Anti-nuclear action in Finland: Olkiluoto Blockade closed roads around
Olkiluoto nuclear power plant
Olkiluoto Blockade, a network opposing nuclear power, closed several roads
leading to the Olkiluoto nuclear power plant in Eurajoki on 11 August
2012. Olkiluoto NPP consists of two operating units and a third one which
is still under construction. The action day was organised for the third
time, this time with about 150 participants, 35 of whom were detained by
the police. The blockaders demand an immediate phase-out of nuclear energy
and uranium industry.
Traffic to the power plant was blocked in a creative fashion: the action
on highway 8 was kicked off energetically at 6 am by three mutant ninja
turtles opposing radiation. They were backed by four people with arm
tubes, three people sitting on the road and others with banners.
Other groups blocked smaller roads leading to the power plant – some by
chaining themselves onto tree trunks in the middle of the road, others by
erecting a tripod with a person on top of it. On the side of the main
route, Olkiluodontie, a demonstration was held throughout the day. This
road was also blocked twice, first by a dancing group of people and second
by a group of dedicated Swedes who lay on the road chained to each other.
The action day was the culmination of a week-long, international
anti-nuclear camp. There were participants from many countries such as
Latvia, France, Germany, Spain, Italy, Scotland, Iceland, Cuba and
The action day started at 6 in the morning and ended by the protesters’
decision at 5 pm. The detained people were all released by 7 pm. One
protester was injured when the police was carrying people locked with arm
tubes away from the road. Another protester who was suffering of shock
symptoms was mistreated by the police.
By blocking the traffic to the notorious nuclear power plant, the
participants aimed to call attention to the unresolved problems in the
whole nuclear chain, from uranium mining to the disposal of nuclear waste.
Olkiluoto 3 is a prototype third-generation EPR, the largest reactor
experiment in the world. The construction process has been fraught with
fundamental mistakes, with mounting delays and financial losses reaching
an estimated 1.5 billion euros. From uranium mining to nuclear waste
storage, nuclear power poses risks to current and future generations and
our entire ecosystem. Further, nuclear power is the slowest method
possible to produce energy, which makes it a false solution to climate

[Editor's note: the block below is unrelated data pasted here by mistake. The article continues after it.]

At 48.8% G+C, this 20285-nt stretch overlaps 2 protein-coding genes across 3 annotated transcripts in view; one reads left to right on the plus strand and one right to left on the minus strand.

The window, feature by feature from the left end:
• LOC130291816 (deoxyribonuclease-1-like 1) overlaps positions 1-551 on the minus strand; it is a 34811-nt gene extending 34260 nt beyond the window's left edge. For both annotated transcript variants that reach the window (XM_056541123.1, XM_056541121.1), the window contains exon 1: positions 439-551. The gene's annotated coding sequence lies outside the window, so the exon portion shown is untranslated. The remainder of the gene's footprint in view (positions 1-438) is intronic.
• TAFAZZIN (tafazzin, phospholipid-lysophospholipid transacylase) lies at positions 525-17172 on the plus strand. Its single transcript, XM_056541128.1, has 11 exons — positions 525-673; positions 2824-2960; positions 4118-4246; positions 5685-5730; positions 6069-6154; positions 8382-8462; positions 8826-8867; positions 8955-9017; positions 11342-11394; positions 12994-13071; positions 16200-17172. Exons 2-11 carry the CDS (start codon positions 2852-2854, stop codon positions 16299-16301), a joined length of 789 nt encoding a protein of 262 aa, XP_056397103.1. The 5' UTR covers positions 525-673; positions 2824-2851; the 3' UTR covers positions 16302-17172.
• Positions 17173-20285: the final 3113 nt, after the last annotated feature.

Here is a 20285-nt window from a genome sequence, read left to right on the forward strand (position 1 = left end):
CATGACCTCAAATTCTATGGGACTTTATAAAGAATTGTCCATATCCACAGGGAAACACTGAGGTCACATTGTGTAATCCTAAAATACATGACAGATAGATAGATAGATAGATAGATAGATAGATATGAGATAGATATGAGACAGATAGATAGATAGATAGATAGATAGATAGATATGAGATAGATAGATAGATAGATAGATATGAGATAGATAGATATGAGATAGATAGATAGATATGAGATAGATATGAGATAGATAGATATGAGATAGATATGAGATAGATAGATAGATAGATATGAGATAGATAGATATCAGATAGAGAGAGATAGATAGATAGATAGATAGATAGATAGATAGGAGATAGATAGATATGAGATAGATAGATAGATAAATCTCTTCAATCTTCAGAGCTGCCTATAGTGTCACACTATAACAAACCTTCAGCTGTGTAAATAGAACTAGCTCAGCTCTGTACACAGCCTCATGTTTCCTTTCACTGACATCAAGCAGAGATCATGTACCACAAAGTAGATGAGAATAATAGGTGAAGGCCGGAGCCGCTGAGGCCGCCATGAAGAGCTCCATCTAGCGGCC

Olkiluoto Blockade -network thanks everyone who made the event successful
and hopes to continue working with people and groups across the world for
a nuclear free future.
Areva, TVO, E.ON, and the rest: it’s time to start learning from your
mistakes. The nuclear era is over!
Olkiluoto Blockade Sat 11 Aug and Nuclear Camp 6-13 Aug, 2012 in Finland!
See full program here:
and here:NUCLEAR CAMP 2012 PROGRAM pdf
From uranium mining to nuclear waste storage, nuclear power poses a health risk to current and future generations alike. We refuse to be part of this costly and dangerous experiment which mainly serves the interests of big industry. We therefore demand a nuclear power phase-out.
On August 11, people are going to block the roads to Olkiluoto nuclear power plant in Eurajoki. Previous years have seen people blocking the roads using banners, drumming, performances and peaceful civil disobedience. You can join the demonstration in any way you like, with no obligation to participate in civil disobedience.
Make sure not to bring with you anything that could be classed as a weapon. No alcohol or drugs in the demonstration. Everyone is asked to refrain from any form of violence, sexism, racism and provocations.
This year the action day is preceded by an international anti-nuclear camp, held at a local farmhouse. The camp program includes practical and informative workshops, such as the current situation of Japan’s nuclear disaster and introducing the movement against mining in Finland. The guest speakers, documentaries and workshops during the week will illustrate the international anti-nuclear movement and provide skills and tools for local campaigning.
There will be a special program for kids, and babysitting help available. As well as yummy vegan food, sauna, crafting, live bands and sharing struggles for a nuclear free future!
Sign up for the camp at olbcamp (at) riseup.net
You will get driving instructions upon signing up.
Ask more from the info number: + 358 40 461 9154
Whole camp 7 days:30-60 EUR Includes three meals per day, program and basic accommodation in tents/indoors
Alternatively 1 day: 5-8EUR 1 meal: 3-5EUR
Children under 10 years for free.
Shared rides: We also recommend to take your own car/bike/minibus to the camp and demonstration. If you need a ride or can offer one, notify us at: olkiluotoblockade (at) riseup.net
From Tampere: a minibus leaves to the camp on Monday Aug 6 at 18.00 and on Friday 10 Aug at 12:00. You can reserve seats at olkiluotoblockade (at) riseup.net
From Helsinki: The Union of Conscientious Objectors organises a bus on Friday Aug 10, starting at 11.30. from Rauhanasema, the Peace Station in Pasila. Reserve seats at toimisto (at) akl-web.fi or by calling +358 (0)40 836 27 86 More info on the bus from Helsinki: http://akl-web.fi/tapahtumat/olkiluotoblockade2012
From Turku this same bus leaves on Aug 10 at 14.00 in front of the Railway station. Reserve seats from firstname.lastname@example.org or call +358 (0)40 836 27 86 More info: http://akl-web.fi/tapahtumat/olkiluotoblockade2012
Tell your allergies and days you spend on camp for kitchen group before camp if possible, email@example.com)
Train and bus Connections:
Nearest station is Harjavalta, if you need a drive from station call +358 40 461 9154 (0404619154) or mail olbcamp(at)riseup.net
Train from Helsinki 6.30 – Tampere 8.07 – Harjavalta 9,27
Bus from Turku 7.35 – Harjavalta 9.35
Bus from Vaasa 5.30 – Harjavalta 9.30
Train from Helsinki 14.30 – Tampere 16.07 – Harjavalta 17.29
Bus from Turku 15.35 – Harjavalta 17.35
Busi from Vaasa 13.30 – Harjavalta 17.30
Train : Helsinki 16.06 – Tampere 18.07 – Harjavalta 19.27
Bus: Turku 19.00 – Harjavalta 20.45
Bus: Vaasa 16.30 – Harjavalta 20.30
Coming to Finland from abroad. If you need accomodation in Turku or Helsinki or a ride to the camp or any other help, email us:
- Turku, firstname.lastname@example.org
- Helsinki, email@example.com
Welcome to Olkiluoto Blockade Camp 6 – 13 August 2012!